As the followers of my blog know, I’ve had ALS for twenty-two years, I’m completely paralyzed and unable to speak. I use an eye-tracking computer to communicate and I am totally reliant on Mary to take care of me.
I remember when I first started having to rely on others to help me with simple tasks. Even though my body was beginning to fail me and I sounded like a drunk when I spoke, I fought so hard to keep working after being diagnosed. Not just because we needed my income, but also because I just couldn’t imagine not working.
With my job as a Regional Sales Manager, I usually traveled two or three days per week, and usually left for the airport at five in the morning. I remember attending a convention and having to ask a coworker to button my shirt and put on my clip-on tie (I had already given up on adult ties).
On another trip I swung my overnight bag up on the conveyor belt going through security and lost what little balance I had and fell to the floor. Everyone in line just stared at me, until finally a frail elderly security guard helped me up. For most people, this incident would be close to the top of their “Life’s most embarrassing moments” list. For me, after twenty-two years with ALS, it doesn’t even qualify for the top 25. The incident did mark the end of my career, though.
One would think that a person who is completely helpless would have had every last drop of pride wrung out of him. Think again.
Following my last post about Mary being Laid-off from the job she’s had for the last twenty-nine years, and her income being more than double the amount of my monthly disability check… Several readers suggested setting up a Go Fund Me Account. “I’m not going to stand on a virtual street corner with a Go Fund Me placard asking for donations,” I thought.
If even the lame and mute still retain their pride, is anyone truly humble?
Well, my brother did start a Go Fund Me Account for us and one of our daughters is helping him manage it.
I cringed when my brother, daughter, and several followers of my blog suggested that I put a link on my blog to the Go Fund Me Account. This step was even more difficult for me.
I’ve been thinking and praying about this for the last two days. I would never want to give the appearance that I was trying to capitalize on the friendships, so many good friendships, that I’ve built through this Unshakable Hope blog over the last six years.
God reminded me that over the course of this long difficult trial, financially and otherwise, He has blessed us over and over through the hands of others, and that this Go Fund Me Account is an opportunity for Him to bless us again.
(My brother set the fundraising goal without consulting me; I would have set the goal at a million dollars :-))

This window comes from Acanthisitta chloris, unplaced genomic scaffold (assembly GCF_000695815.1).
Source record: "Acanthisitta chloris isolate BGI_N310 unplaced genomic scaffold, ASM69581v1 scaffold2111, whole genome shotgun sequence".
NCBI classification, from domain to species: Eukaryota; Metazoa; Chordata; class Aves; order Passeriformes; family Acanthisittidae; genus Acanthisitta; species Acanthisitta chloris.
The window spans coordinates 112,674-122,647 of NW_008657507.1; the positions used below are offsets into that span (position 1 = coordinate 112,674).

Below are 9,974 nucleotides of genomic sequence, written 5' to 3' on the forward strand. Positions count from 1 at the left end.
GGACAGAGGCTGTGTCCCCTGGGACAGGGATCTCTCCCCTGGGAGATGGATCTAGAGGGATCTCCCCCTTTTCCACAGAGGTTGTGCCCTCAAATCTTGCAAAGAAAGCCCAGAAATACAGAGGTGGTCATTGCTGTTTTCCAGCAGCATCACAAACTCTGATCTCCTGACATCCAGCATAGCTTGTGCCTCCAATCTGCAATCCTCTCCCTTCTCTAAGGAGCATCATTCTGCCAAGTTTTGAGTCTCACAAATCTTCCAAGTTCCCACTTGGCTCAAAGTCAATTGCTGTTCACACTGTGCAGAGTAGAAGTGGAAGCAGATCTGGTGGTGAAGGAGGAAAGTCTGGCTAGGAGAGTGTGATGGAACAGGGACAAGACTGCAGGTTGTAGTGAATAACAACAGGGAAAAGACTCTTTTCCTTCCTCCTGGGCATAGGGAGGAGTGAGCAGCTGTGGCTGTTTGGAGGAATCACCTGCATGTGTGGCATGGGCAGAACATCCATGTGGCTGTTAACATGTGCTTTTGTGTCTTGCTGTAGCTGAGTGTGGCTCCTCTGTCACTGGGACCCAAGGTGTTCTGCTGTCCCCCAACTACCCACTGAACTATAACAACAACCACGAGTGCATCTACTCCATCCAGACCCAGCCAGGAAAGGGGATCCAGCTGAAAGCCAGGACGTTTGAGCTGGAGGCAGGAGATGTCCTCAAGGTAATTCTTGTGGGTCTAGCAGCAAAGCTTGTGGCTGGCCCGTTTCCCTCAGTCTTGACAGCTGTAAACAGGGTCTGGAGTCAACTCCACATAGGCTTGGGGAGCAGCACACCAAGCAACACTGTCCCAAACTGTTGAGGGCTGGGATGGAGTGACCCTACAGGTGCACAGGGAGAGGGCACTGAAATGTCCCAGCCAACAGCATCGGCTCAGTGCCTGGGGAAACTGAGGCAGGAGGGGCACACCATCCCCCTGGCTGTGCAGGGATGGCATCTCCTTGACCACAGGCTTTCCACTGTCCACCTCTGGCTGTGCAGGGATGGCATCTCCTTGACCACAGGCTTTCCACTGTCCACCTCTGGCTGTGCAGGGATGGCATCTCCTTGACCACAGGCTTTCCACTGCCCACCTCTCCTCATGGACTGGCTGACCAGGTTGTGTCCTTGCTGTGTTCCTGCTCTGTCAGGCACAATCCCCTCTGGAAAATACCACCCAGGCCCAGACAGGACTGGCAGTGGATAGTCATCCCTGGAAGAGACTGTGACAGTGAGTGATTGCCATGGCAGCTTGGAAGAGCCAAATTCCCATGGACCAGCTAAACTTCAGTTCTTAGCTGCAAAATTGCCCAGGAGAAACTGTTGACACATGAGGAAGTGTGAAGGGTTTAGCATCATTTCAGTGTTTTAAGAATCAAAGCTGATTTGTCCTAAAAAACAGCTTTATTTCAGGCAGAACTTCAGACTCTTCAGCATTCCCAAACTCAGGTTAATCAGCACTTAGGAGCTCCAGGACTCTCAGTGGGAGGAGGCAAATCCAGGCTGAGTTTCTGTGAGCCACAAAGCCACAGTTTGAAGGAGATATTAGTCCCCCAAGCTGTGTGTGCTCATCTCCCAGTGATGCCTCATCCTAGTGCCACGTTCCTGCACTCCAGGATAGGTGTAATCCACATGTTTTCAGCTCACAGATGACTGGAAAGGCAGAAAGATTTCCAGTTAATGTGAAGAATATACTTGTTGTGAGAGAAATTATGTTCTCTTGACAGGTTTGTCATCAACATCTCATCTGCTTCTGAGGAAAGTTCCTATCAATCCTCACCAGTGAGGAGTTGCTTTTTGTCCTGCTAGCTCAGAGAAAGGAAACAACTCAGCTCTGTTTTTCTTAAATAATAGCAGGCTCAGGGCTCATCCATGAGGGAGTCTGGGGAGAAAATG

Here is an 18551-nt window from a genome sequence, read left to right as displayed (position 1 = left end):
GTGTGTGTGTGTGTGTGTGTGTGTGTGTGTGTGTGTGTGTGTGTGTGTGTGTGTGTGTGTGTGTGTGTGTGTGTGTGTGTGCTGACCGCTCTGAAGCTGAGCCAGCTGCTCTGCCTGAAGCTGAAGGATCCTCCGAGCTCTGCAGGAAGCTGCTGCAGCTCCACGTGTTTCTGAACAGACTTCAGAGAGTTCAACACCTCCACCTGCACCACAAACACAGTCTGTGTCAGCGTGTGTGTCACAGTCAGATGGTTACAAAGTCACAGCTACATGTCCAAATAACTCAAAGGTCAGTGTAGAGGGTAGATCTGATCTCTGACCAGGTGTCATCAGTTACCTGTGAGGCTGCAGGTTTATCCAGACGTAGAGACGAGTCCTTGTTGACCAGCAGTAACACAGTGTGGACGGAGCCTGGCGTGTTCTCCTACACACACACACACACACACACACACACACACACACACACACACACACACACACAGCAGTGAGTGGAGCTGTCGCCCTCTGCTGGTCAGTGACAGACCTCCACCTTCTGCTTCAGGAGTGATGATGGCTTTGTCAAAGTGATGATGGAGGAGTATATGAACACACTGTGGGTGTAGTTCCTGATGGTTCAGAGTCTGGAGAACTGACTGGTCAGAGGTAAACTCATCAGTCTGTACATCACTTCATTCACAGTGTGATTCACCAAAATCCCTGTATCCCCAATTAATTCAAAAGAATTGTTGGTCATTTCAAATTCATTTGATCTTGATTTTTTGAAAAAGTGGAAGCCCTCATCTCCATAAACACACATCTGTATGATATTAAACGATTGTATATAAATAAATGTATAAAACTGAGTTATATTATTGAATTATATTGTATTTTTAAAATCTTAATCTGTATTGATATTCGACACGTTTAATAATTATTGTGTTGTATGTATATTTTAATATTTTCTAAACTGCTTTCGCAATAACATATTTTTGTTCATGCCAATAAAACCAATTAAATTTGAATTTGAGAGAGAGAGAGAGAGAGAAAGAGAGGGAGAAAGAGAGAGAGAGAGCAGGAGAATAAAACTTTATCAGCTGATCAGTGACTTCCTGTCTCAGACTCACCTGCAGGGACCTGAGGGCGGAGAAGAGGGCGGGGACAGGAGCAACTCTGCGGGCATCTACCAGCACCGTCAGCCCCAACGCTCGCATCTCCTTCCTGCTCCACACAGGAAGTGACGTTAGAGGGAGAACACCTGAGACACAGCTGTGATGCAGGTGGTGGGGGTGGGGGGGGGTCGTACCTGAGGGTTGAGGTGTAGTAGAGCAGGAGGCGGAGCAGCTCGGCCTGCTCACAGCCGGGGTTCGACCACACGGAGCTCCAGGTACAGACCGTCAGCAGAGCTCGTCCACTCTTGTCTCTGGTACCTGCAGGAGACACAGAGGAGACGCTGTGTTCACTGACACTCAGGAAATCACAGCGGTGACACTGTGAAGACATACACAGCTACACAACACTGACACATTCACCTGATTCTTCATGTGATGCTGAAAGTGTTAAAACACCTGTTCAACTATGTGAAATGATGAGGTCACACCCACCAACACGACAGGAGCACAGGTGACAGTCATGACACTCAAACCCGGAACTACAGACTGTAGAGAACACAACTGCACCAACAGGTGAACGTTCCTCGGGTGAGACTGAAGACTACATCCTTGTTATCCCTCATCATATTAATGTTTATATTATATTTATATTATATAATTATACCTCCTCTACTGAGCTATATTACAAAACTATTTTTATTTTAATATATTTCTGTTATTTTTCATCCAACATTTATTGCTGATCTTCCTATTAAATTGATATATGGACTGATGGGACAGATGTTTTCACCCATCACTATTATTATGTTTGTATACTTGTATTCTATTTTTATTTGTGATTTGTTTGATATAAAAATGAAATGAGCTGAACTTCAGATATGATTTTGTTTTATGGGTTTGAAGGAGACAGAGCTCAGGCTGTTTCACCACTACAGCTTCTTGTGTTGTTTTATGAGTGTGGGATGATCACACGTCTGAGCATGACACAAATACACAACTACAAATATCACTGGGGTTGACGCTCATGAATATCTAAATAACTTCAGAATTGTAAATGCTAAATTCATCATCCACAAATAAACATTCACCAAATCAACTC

If you’d like to give, please click HERE. (Thank you so much, my friends).
(Please) “…don’t give reluctantly or in response to pressure. “For God loves a person who gives cheerfully.” (2 Corinthians 9:7)
I saw the movie, “I Can Only Imagine” the other night. It’s a great biographical story about salvation and forgiveness. Writing movie reviews is not my thing, but I highly recommend this movie.
After seeing the movie, I began thinking about the title of the song and the movie, “I Can Only Imagine.“ Bart Millard, the man who wrote the song and the one that the movie is about, was imagining his dad in heaven as he was writing the song.
I started thinking about the imagination, especially when it comes to heaven and eternity.
What is the imagination?
(It’s) “the ability to form a mental image of something that is not perceived through the five senses. It is the ability of the mind to build mental scenes…”
The imaginary realm is not just the stuff of kids; for good or for evil, our imagination is a powerful force. For Christians, the renewing of the mind (Romans 12:2) also refocuses our imagination and we begin to see God’s vision for man and the whole of His creation.
Being wheelchair-bound, hooked up to a pump that feeds me, and not being able to speak for the last 20+ years, I use my imagination much more than I did before ALS invaded my life. Even my vacations are imaginary, lived out vicariously through family and friends, or through Rick Steves on PBS.
Before making a commitment to follow Christ at the age of twenty-three, the rare times I even thought about heaven, the picture in my mind was bleak. Back then, I wasn’t sure that I even believed in heaven. But, to the extent that my spiritually confused mind could imagine a heaven, I pictured it as an ethereal place where disembodied spirits were floating around aimlessly.
Can I sign you up? No thanks.
After making a commitment to follow Christ, I, like all Christians (I hope), began reading the Bible regularly and a much different picture of heaven, the true picture of heaven, was formed in my reborn imagination.